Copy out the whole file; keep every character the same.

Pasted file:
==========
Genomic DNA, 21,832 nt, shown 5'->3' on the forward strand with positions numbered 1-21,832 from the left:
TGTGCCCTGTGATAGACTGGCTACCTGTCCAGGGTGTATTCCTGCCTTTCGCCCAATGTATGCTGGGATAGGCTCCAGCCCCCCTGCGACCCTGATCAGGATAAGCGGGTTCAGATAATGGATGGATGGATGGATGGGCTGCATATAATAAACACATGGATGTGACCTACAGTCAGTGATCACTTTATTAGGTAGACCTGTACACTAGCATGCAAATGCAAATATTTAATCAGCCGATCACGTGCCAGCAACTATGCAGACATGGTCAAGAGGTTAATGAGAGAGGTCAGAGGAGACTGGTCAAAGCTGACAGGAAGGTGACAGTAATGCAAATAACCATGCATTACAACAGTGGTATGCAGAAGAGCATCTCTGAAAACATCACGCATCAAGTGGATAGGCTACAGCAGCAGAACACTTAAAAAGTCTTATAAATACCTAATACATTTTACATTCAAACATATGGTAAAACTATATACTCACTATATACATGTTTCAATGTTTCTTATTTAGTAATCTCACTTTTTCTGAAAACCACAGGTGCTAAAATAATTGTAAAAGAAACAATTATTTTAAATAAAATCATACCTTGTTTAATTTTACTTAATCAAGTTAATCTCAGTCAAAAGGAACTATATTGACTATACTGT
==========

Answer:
Genomic DNA, 21,832 nt, shown 5'->3' on the forward strand with positions numbered 1-21,832 from the left:
TGTGCCCTGTGATAGACTGGCTACCTGTCCAGGGTGTATTCCTGCCTTTCGCCCAATGTATGCTGGGATAGGCTCCAGCCCCCCTGCGACCCTGATCAGGATAAGCGGGTTCAGATAATGGATGGATGGATGGATGGGCTGCATATAATAAACACATGGATGTGACCTACAGTCAGTGATCACTTTATTAGGTAGACCTGTACACTAGCATGCAAATGCAAATATTTAATCAGCCGATCACGTGCCAGCAACTATGCAGACATGGTCAAGAGGTTAATGAGAGAGGTCAGAGGAGACTGGTCAAAGCTGACAGGAAGGTGACAGTAATGCAAATAACCATGCATTACAACAGTGGTATGCAGAAGAGCATCTCTGAAAACATCACGCATCAAGTGGATAGGCTACAGCAGCAGAACACTTAAAAAGTCTTATAAATACCTAATACATTTTACATTCAAACATATGGTAAAACTATATACTCACTATATACATGTTTCAATGTTTCTTATTTAGTAATCTCACTTTTTCTGAAAACCACAGGTGCTAAAATAATTGTAAAAGAAACAATTATTTTAAATAAAATCATACCTTGTTTAATTTTACTTAATCAAGTTAATCTCAGTCAAAAGGAACTATATTGACTATACTGT